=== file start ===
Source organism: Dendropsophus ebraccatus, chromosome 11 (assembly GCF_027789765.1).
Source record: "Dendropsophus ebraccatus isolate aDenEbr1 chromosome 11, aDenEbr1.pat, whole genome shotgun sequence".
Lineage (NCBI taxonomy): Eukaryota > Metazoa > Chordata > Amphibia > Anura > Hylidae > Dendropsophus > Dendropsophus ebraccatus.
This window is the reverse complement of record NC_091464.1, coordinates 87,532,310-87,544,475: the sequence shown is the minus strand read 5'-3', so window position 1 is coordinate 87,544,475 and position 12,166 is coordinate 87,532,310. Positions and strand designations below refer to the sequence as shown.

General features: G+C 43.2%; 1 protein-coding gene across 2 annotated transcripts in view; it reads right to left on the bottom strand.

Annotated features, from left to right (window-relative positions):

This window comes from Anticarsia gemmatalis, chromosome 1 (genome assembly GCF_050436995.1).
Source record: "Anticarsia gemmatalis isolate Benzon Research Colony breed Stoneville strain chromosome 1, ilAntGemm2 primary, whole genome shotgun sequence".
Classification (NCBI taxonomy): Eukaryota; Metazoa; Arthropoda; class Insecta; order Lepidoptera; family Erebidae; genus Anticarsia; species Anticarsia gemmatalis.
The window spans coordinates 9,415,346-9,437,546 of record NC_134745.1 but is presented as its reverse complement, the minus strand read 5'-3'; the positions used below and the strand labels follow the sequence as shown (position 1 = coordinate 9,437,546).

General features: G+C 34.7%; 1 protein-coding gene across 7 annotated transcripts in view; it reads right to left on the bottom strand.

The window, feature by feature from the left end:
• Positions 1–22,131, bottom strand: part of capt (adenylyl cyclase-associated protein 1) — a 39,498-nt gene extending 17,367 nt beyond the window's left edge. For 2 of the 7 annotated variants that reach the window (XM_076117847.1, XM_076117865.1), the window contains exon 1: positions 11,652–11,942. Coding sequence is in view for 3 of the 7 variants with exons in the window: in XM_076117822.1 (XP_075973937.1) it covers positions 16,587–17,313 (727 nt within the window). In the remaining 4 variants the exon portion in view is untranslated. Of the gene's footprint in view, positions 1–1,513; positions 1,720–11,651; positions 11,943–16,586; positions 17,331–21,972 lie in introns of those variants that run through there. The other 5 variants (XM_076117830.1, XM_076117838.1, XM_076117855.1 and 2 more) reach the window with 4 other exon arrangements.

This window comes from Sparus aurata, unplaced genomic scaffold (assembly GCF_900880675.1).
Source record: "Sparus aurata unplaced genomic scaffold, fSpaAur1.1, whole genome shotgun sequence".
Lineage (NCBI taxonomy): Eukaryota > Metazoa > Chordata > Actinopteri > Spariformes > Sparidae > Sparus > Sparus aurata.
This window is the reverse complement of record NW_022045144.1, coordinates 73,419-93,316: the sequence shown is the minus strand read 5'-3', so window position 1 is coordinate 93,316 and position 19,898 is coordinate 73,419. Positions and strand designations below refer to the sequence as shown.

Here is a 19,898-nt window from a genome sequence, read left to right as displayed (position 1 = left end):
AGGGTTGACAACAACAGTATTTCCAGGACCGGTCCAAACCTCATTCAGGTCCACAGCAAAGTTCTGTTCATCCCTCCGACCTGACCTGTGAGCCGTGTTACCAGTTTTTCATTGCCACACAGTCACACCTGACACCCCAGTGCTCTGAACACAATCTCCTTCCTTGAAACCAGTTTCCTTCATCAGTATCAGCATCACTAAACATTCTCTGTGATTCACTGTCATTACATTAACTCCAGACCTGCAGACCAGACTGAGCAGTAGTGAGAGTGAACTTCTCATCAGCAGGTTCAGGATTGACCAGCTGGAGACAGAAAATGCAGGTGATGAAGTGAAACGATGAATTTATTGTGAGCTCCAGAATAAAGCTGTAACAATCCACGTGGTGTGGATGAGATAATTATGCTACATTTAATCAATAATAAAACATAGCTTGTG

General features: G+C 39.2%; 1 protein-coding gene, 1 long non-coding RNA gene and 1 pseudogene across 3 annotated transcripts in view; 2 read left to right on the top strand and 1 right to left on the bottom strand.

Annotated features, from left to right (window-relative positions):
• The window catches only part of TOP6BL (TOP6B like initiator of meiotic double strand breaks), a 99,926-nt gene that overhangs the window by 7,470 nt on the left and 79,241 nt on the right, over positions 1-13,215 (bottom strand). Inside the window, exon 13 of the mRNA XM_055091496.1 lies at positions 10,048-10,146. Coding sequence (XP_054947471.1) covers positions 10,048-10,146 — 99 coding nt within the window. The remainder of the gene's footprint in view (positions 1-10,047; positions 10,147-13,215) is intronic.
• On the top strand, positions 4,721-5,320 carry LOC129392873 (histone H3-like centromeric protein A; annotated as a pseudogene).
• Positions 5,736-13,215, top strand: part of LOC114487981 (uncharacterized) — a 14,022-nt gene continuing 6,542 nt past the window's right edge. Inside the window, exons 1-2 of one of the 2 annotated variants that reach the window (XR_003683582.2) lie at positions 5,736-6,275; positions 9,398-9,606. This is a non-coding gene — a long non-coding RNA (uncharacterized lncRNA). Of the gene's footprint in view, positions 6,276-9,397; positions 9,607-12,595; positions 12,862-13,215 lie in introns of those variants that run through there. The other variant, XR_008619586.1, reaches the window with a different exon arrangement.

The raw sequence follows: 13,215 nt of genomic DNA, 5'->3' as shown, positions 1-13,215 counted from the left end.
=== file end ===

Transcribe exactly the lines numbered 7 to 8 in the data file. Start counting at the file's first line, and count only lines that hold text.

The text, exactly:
This window comes from Anticarsia gemmatalis, chromosome 1 (genome assembly GCF_050436995.1).
Source record: "Anticarsia gemmatalis isolate Benzon Research Colony breed Stoneville strain chromosome 1, ilAntGemm2 primary, whole genome shotgun sequence".